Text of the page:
Not All Healthcare Heroes Wear Scrubs

Not All Healthcare Heroes Wear Scrubs

July 30, 2021
Contact:  Rhonda Jessup, Director of Public Relations

MOUNT OLIVE –Not all healthcare heroes wear scrubs.  Brandie Johnson is a prime example.

Johnson is a Service Access Manager with Duke Health.  Her title, however, does not define her role.  She manages three clinics with Duke Health, two of which are residency clinics.  She supports 77 resident medical doctors (MDs), as well as attending physicians. In addition, she manages 23 direct reports.

Johnson wears many hats including human resources specialist, IT analyst, social worker, and patient advocate.  To best sum it up, she interacts with all aspects of clinic operations to assure patients are taken care of and operations run smoothly.  However, it is her most recent work with a COVID-19 vaccination clinic that has people sitting up and taking notice.

“COVID-19 brought about many challenges,” Johnson said.  “My first challenge was helping to set up the first testing site for the health system which was based in a large tent with multiple drive through lanes.”

Johnson faced many organizational and logistical challenges with a project of such magnitude, including heating and cooling the tent, as well as setting up power, equipment, computer systems, and internet in a location that did not have infrastructure.  Staffing also proved to be quiet the arduous task.

Once vaccinations became available, Johnson was selected for the management team of the new vaccination clinic. At times, patient volumes reached as high as 1,400 per day.  “To make both the testing and the vaccination clinics work efficiently took a great deal of teamwork,” she said.

Johnson found being on the front lines of the pandemic to be both exhausting and rewarding.  In addition to the physical labor, she also coped with the emotional toll experienced by many of her direct reports. Minor setbacks were overshadowed by daily triumphs   “It has been rewarding to watch teams of dedicated people pull together to help others,” she said.  “Many rose to the occasion without hesitation.”

Amidst everything going on in her professional career, Johnson has steadily been chipping away at her own personal goal of obtaining her bachelor’s degree in Healthcare Management.  “When I began my journey into healthcare many years ago, I wanted to be a nurse,” she recalled.  “Unfortunately, at the time, nursing schools did not have a flexible curriculum that would allow me to reach this goal.”

Johnson, therefore, began her healthcare career in medical billing.   To move into a clinical pathway, she worked as a Certified Nursing Assistant (CNA).  In 2005, she began working in the Admissions Department of Duke Health.  In the sixteen years since, she has gained experience in Admissions, Emergency Department, the Cancer Center, and Residency Clinics.  “I have also worked as an IT Analyst and trained at Epic Systems headquarters in Wisconsin,” she shared.  “My varied experiences have helped me in my current management role.  However, one of the obstacles to reaching my career goals was my lack of a bachelor’s degree.”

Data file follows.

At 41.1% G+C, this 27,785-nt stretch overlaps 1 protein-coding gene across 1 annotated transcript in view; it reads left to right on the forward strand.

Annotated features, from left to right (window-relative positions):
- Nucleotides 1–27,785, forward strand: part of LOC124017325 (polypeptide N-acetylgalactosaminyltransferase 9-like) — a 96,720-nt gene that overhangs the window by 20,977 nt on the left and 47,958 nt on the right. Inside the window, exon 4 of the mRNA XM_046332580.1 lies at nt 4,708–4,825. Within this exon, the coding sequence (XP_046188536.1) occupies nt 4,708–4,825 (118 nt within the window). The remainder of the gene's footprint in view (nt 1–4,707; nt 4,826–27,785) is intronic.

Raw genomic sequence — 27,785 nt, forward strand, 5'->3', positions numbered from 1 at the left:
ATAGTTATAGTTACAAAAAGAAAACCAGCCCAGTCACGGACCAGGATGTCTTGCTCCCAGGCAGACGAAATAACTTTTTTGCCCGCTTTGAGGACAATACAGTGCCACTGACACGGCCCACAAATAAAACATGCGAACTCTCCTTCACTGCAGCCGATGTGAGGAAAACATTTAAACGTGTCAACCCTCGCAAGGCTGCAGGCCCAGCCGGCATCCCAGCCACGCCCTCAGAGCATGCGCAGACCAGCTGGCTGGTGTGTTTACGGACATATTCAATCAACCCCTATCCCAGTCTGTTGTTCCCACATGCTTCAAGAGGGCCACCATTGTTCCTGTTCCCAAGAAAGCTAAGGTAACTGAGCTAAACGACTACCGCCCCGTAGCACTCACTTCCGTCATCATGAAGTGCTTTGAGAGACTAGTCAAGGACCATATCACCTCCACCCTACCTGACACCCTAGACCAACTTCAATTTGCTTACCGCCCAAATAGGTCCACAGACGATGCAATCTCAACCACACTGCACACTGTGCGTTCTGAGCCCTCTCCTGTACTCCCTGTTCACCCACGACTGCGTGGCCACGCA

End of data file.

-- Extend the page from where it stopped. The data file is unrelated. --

Always putting others before herself, the 47-year old allowed life’s many obligations and responsibilities to take a priority over her higher education.  However, in August, after years of night classes, online lectures, papers, and reading assignments, Johnson will earn the degree that will help her open even more doors professionally.

“I have accepted a position as a director at another healthcare system upon graduation,” she said.  “My next educational goal is to complete my Masters of Business/Masters of Healthcare degree.”  She will start that journey in the fall.

“UMO has given me knowledge that will help me in higher levels of management,” she said.  “The experience of obtaining my bachelor’s degree has transformed my capabilities in my job and income earning potential.  Most importantly, I consider graduation a personal achievement that has been more rewarding than I could have ever imagined.”

Johnson and her husband, Harry Creekmuir, are parents to six children Brooklyn Scarlett (28), Lauren Brooks (24), Nicholas Beam (21), Halie Johnson (18), Eric Johnson (16) and Autumn Creekmuir (9).  The couple reside in Hurdle Mills, NC.

The University of Mount Olive is a private institution rooted in the liberal arts tradition with defining Christian values. The University is sponsored by the Convention of Original Free Will Baptists.  For more information, visit